I received a free copy of this book in exchange for an honest, nonreciprocal review.
I am not an avid reader of historical romance stories. If you are, it is likely you will enjoy this ride. For my part, I have read them. There was a time, quite some years back, when I read a fair number of them. I discontinued largely because I discovered that each was the same story—in different clothing—or with a new hairdo, if you like. The same flawlessly beautiful, high strung and spirited heroine meets the same handsome, but moody, lead male. And, so it was with Gentleman. Before delving into the story, I note that there were occasional copy and editing errors. I found that they did not take from the story and I did not consider them with this review.
Gentleman opens with Cassandra (a fairly predictable name for a fairly predictable heroine) tending to her horse that is about to foal. Due to difficulties, help is required. Jackson and Colton (again, a fairly predictable name for the fairly predicable lead male), assist Cassandra. Though only weeks since the death of her husband, Cassandra falls immediately under the spell woven by Colton. Of course, it would not be a romance if Colton did not feel the same about Cassandra. The angst of not feeling worthy of one another while simultaneously feeling superior to one another, and the sexual tension, begin.
I had some issues with Cassandra. They weren’t about her being the most beautiful and having the poutiest (?) of lips, or that her bosom was larger than the next, or that she was willing to use the attention of one man to garner that of another. I expect these things in stories in this genre. My issues were more about what she—at the ripe old age of 19—was able to do. Specifically, she was able to translate improved dietary methods used by her mother for people, to the breeding and raising of horses, with results that seemed almost instantaneous. She was able to discover the problem with a stallion the farm had been using for stud service when Colton, even with his history and experience as a horse breeder, had not discovered the problem for two years. She was able to negotiate deals for grain at a significantly reduced price when, again, those who had been in the business for a significant time before her, had not done so. But, my biggest issue with Cassandra was with what she was willing to risk and how little thought she gave to her actions. In that day, a young woman would have risked a great deal to satisfy her longing for a man she knew little about. I appreciate that people have always done as people will always do, and perhaps it is my own understanding of that era (which admittedly may not be entirely accurate), but it seems to me that the risks that came with Cassandra’s position were so great that—at a minimum—Cassandra would have given them some thought. Even so, while she was a bright, talented young woman, when it came to her own welfare, she seemed strangely absent.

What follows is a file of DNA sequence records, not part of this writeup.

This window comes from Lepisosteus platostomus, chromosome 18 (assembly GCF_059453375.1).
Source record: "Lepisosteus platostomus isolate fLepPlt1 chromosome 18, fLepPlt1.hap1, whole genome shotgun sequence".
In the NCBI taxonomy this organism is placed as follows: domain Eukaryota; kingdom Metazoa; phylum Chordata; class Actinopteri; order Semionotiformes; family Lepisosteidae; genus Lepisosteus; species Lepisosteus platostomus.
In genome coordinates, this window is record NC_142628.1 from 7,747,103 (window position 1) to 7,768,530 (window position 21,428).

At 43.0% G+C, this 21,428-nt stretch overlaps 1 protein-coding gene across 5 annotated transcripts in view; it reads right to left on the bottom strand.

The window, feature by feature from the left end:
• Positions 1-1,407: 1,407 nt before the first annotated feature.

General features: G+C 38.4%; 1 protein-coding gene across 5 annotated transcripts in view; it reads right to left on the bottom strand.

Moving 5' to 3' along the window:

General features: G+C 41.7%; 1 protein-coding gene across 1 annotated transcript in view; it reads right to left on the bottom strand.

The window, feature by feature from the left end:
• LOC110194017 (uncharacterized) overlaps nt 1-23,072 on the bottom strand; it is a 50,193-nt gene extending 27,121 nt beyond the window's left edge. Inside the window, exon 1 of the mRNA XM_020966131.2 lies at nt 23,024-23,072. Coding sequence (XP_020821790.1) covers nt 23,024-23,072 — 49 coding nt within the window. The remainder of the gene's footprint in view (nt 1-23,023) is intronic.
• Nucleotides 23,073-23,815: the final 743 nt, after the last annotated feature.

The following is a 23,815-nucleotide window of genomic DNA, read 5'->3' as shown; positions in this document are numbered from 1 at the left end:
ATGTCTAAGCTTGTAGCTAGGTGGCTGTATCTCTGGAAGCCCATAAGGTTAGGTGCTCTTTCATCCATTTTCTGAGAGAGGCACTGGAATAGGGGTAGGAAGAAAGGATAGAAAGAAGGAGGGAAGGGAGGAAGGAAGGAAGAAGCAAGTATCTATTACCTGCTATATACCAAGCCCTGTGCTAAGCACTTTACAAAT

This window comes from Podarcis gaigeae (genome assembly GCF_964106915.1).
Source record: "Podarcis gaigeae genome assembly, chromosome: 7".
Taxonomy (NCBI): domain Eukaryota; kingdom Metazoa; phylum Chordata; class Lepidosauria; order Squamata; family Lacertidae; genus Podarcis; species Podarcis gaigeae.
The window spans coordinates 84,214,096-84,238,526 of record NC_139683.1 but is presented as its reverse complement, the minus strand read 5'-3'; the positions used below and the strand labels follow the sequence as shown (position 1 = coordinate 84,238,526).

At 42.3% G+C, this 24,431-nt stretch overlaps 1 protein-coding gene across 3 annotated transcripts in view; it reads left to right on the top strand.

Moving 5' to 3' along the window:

Likewise, Colton was largely predictable. (Fortunately, he knew that the word ‘no’ meant ‘no’—and for that, I thank the authors!) While relentlessly pursued by other local young women, he found himself unworthy; while he could read the signs of the other young women, he could not see that Cassandra longed for him; and while Cassandra was putty in his hands when each time they came together, he did not think he was loveable or that Cassandra might love him. I guess I never quite understood why. . . .
The story moved along and kept me engaged, but I did not find myself waiting with baited breath for the next words.
With all that, those who enjoy historical romance are sure to enjoy Gentleman.
Learn more about NO GENTLEMAN IS HE here.